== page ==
I believe it was President Obama who once said something about the press corps in Washington getting all “wee-weed up” in August. There have been a few news stories in recent weeks that have drawn more attention than they should have (and a few that have certainly received less). But the story we’re going to look at here might take the cake for summer silliness.
Apparently it’s huge news that a Republican congressman skinny-dipped. Now, I can’t say I come from a culture of skinny-dipping exactly, but I’m pretty sure I know no one who really cares about whether people occasionally take a dip in the altogether. And yet, this story led (!!) various newscasts yesterday morning.
To justify the story, the media took to seriously playing up the location of the skinny-dipping. See, Rep. Kevin Yoder, R-Kansas, took his swim sans clothing in … the most holy of holies — the Sea of Galilee. You can see above that ABC News considers this a “holy sight.” I am pretty sure that’s something similar to a holy site. But either way, is that the takeaway of this news?
Is the Sea of Galilee viewed as exalted or worthy of complete devotion? Is it considered divine or devoted entirely to God or His work? Is it venerated? I certainly took a dip in it when I visited it a couple of years ago. Still, it’s not like I’ve heard of Christians protesting the use of the sea for fishing or other commercial activity. Or swimming. There are many holy sites surrounding the sea, of course, but that can be said about much of Israel.
And yet the media messaging was clear. Here’s the Kansas City Star:
Christians consider the Sea of Galilee a holy site; it is where the Bible says Jesus walked on water.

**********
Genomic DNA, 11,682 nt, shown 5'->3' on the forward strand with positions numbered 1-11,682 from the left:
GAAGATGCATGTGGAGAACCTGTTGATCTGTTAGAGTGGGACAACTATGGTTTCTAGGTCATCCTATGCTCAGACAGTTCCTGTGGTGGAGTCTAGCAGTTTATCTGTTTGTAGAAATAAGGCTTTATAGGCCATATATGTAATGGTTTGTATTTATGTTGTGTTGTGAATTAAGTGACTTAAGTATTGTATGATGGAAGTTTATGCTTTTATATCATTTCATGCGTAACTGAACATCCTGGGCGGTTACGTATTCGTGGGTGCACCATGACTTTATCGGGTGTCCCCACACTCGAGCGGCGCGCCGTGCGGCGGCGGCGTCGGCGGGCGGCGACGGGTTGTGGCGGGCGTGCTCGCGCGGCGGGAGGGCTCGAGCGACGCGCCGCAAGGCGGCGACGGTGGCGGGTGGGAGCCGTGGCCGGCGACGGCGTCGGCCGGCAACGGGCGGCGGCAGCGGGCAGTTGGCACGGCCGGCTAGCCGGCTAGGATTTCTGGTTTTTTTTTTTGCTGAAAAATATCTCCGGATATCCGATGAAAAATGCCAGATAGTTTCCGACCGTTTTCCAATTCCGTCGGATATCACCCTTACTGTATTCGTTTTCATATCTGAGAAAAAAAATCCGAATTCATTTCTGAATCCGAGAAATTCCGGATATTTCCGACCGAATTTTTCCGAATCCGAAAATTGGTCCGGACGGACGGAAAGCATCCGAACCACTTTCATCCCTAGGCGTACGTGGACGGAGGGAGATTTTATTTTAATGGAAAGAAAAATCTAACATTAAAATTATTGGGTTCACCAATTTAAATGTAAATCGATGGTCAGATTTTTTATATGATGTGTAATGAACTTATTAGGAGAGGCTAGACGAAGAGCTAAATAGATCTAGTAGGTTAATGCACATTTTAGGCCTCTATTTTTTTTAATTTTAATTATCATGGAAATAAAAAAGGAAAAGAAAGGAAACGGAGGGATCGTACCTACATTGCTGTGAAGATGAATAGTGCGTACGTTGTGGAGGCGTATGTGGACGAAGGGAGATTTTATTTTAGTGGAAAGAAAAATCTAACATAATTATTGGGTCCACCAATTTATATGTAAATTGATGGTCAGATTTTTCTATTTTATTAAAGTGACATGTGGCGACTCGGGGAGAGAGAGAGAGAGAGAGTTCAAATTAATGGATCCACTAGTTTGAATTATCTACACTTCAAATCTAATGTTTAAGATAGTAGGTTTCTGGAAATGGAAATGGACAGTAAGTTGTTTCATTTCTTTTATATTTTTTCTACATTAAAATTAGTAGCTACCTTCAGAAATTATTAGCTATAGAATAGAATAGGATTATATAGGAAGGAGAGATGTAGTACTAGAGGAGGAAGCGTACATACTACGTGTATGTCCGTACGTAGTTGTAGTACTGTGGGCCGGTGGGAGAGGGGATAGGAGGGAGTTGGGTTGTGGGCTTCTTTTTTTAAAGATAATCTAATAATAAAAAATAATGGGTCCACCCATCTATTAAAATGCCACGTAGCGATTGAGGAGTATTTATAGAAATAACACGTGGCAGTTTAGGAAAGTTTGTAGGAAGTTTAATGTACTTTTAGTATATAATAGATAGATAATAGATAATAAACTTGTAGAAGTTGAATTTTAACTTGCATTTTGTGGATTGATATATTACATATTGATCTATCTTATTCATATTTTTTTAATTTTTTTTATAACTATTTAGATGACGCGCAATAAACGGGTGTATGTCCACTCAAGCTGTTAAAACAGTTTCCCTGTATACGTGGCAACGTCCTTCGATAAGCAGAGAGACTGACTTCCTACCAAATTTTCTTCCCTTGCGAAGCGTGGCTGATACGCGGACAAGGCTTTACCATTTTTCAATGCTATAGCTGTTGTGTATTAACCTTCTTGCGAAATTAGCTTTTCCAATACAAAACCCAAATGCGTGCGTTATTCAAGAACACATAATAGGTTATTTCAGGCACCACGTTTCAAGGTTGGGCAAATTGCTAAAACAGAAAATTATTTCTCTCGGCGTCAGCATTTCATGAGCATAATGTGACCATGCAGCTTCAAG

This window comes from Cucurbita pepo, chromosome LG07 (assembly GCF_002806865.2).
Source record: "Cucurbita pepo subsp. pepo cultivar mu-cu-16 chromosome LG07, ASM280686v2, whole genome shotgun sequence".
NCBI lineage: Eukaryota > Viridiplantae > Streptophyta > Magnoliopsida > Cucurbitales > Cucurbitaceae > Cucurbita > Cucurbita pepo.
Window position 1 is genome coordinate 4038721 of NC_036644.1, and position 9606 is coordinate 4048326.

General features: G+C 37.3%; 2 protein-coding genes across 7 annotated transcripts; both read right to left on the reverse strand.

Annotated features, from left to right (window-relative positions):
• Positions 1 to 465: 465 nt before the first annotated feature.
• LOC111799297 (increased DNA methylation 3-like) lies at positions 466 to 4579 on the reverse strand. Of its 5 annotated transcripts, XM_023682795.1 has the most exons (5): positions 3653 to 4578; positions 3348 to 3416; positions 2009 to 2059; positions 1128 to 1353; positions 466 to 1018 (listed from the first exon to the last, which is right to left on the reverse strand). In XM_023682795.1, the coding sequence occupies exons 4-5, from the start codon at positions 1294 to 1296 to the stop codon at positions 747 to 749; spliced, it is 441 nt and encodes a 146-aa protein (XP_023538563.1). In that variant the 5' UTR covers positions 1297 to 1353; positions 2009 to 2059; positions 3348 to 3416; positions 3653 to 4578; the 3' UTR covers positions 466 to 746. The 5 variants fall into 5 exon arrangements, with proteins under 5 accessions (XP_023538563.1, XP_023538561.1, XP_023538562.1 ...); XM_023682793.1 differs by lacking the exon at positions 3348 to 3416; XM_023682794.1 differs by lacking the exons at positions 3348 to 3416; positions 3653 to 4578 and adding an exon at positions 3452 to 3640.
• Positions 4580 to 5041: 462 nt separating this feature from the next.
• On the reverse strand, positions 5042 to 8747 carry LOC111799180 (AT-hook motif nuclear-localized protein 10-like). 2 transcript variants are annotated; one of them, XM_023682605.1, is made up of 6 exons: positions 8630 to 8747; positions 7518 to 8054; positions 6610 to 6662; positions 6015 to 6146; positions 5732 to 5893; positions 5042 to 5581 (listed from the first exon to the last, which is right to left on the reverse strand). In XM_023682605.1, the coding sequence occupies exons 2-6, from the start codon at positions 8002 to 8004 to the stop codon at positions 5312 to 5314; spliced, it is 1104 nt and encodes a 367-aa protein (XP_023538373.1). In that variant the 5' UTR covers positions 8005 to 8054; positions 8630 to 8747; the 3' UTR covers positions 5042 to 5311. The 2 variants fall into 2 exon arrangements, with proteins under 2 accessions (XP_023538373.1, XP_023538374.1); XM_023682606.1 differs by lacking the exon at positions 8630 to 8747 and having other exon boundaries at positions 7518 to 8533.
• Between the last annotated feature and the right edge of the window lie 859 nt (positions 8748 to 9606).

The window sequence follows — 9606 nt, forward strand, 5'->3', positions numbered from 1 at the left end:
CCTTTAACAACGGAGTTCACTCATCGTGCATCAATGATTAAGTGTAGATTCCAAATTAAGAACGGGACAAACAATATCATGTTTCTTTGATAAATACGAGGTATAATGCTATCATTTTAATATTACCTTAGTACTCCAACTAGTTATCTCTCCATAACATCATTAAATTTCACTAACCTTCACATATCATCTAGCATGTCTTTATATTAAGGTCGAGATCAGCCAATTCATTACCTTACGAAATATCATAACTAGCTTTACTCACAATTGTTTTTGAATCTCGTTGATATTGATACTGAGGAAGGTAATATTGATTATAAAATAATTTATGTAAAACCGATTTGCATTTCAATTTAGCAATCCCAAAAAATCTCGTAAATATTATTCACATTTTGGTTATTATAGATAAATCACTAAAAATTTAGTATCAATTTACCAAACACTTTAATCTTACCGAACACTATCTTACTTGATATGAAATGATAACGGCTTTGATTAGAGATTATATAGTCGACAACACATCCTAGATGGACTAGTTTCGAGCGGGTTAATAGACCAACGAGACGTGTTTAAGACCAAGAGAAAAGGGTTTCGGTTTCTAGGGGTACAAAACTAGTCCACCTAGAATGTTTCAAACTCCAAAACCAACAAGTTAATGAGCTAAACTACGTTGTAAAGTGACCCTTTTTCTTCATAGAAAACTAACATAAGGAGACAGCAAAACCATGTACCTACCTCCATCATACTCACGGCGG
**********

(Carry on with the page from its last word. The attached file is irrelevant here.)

Not very respectful of the site where the Bible reports Jesus walking on water.
The Associated Press sent the story out with the headline “Nude Dip in Holy Sea Puts Kansas Rep. in Spotlight.”
Now, I fully expect the Daily Mail to run captions for photos of the Sea of Galilee like this: “Sacred: The Sea of Galilee is where the Bible says Jesus Christ walked on water. It remains holy to Christians” right next to pictures of naked or half-naked celebrities. That’s what they do. But I sort of expect other media outlets to be a bit less silly. My other favorite British entry into this hall of shame was The Independent, which claimed:
A US congressman has had to apologise to his Christian constituents after being caught swimming naked in the holy Sea of Galilee while on a fact-finding mission to Israel.
To his Christian constituents? I’m sure American journalists sound just as silly when trying to weigh in on British electoral politics.
A few other notes. The story originated with Politico, which — whatever else you might say about it — emphasized the holy sites around Galilee as well as the general Holy Land tourism. The New York Times definitely wins the award for the most melodramatic retelling of this swim in Galilee. BBC seemed to have the most straightforward story on the matter. And CNN, the New York Times and this local broadcast report did the best job of reporting out religion angles more than just using “holy” buzzwords. It is interesting to see which news outlets reported the public information that one congressman and his wife brought back Galilee water to baptize the baby they were expecting at the time of the trip.
But my favorite religion angle came in a media criticism piece by Conor Friedersdorf over at The Atlantic:
When President John Quincy Adams lived in the White House, between 1825 and 1829, the erstwhile diplomat and U.S. Senator frequently went skinny-dipping in the Potomac River, causing no fuss. President Teddy Roosevelt, an avid outdoorsman, swam naked in the Potomac too. Billy Graham was one of many to go skinny-dipping with President Lyndon Johnson in the White House pool. Yet today in a story emailed out to media professionals as a “POLITICO EXCLUSIVE,” Jake Sherman and John Bresnahan write about mere congressional skinny-dipping like it’s a serious scandal, though no one even tweeted iPhone photos.
Billy Graham went skinny-dipping with LBJ? I never knew. As late as 2007, the media described this not as a scandal so much as “an encounter that included both prayer and skinnydipping in the White House pool.” But that was written in May, not August.